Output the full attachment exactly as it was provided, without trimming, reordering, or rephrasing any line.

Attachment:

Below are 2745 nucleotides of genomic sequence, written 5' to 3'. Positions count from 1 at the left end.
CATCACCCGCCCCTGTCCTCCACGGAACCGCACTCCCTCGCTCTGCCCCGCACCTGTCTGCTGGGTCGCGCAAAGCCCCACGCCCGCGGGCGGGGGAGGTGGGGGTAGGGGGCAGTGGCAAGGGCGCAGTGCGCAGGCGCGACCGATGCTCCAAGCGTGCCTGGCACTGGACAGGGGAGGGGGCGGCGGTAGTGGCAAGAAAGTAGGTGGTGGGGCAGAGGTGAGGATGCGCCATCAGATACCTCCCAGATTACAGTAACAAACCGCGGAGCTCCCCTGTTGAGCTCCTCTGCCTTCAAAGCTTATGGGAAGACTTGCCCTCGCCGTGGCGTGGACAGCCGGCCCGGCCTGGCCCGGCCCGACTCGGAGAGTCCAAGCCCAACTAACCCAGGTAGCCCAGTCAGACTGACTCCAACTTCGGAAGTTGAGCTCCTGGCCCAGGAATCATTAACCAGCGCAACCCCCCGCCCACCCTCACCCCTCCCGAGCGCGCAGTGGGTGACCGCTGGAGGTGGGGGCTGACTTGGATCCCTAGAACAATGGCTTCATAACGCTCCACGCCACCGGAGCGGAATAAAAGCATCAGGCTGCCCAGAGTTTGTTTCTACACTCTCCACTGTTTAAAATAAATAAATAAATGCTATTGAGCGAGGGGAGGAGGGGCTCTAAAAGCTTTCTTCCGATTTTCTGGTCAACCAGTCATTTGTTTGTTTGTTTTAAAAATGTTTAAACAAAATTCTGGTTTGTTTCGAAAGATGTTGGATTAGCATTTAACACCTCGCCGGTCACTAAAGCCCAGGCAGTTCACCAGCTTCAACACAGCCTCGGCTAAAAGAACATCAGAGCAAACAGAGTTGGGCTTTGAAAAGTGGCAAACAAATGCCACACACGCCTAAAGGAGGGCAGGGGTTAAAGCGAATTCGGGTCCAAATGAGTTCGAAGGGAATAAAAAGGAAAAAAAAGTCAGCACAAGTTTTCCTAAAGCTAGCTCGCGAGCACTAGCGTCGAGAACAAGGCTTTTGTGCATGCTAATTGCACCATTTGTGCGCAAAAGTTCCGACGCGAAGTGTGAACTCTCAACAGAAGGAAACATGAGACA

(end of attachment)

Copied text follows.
Below are 2745 nucleotides of genomic sequence, written 5' to 3'. Positions count from 1 at the left end.
CATCACCCGCCCCTGTCCTCCACGGAACCGCACTCCCTCGCTCTGCCCCGCACCTGTCTGCTGGGTCGCGCAAAGCCCCACGCCCGCGGGCGGGGGAGGTGGGGGTAGGGGGCAGTGGCAAGGGCGCAGTGCGCAGGCGCGACCGATGCTCCAAGCGTGCCTGGCACTGGACAGGGGAGGGGGCGGCGGTAGTGGCAAGAAAGTAGGTGGTGGGGCAGAGGTGAGGATGCGCCATCAGATACCTCCCAGATTACAGTAACAAACCGCGGAGCTCCCCTGTTGAGCTCCTCTGCCTTCAAAGCTTATGGGAAGACTTGCCCTCGCCGTGGCGTGGACAGCCGGCCCGGCCTGGCCCGGCCCGACTCGGAGAGTCCAAGCCCAACTAACCCAGGTAGCCCAGTCAGACTGACTCCAACTTCGGAAGTTGAGCTCCTGGCCCAGGAATCATTAACCAGCGCAACCCCCCGCCCACCCTCACCCCTCCCGAGCGCGCAGTGGGTGACCGCTGGAGGTGGGGGCTGACTTGGATCCCTAGAACAATGGCTTCATAACGCTCCACGCCACCGGAGCGGAATAAAAGCATCAGGCTGCCCAGAGTTTGTTTCTACACTCTCCACTGTTTAAAATAAATAAATAAATGCTATTGAGCGAGGGGAGGAGGGGCTCTAAAAGCTTTCTTCCGATTTTCTGGTCAACCAGTCATTTGTTTGTTTGTTTTAAAAATGTTTAAACAAAATTCTGGTTTGTTTCGAAAGATGTTGGATTAGCATTTAACACCTCGCCGGTCACTAAAGCCCAGGCAGTTCACCAGCTTCAACACAGCCTCGGCTAAAAGAACATCAGAGCAAACAGAGTTGGGCTTTGAAAAGTGGCAAACAAATGCCACACACGCCTAAAGGAGGGCAGGGGTTAAAGCGAATTCGGGTCCAAATGAGTTCGAAGGGAATAAAAAGGAAAAAAAAGTCAGCACAAGTTTTCCTAAAGCTAGCTCGCGAGCACTAGCGTCGAGAACAAGGCTTTTGTGCATGCTAATTGCACCATTTGTGCGCAAAAGTTCCGACGCGAAGTGTGAACTCTCAACAGAAGGAAACATGAGACA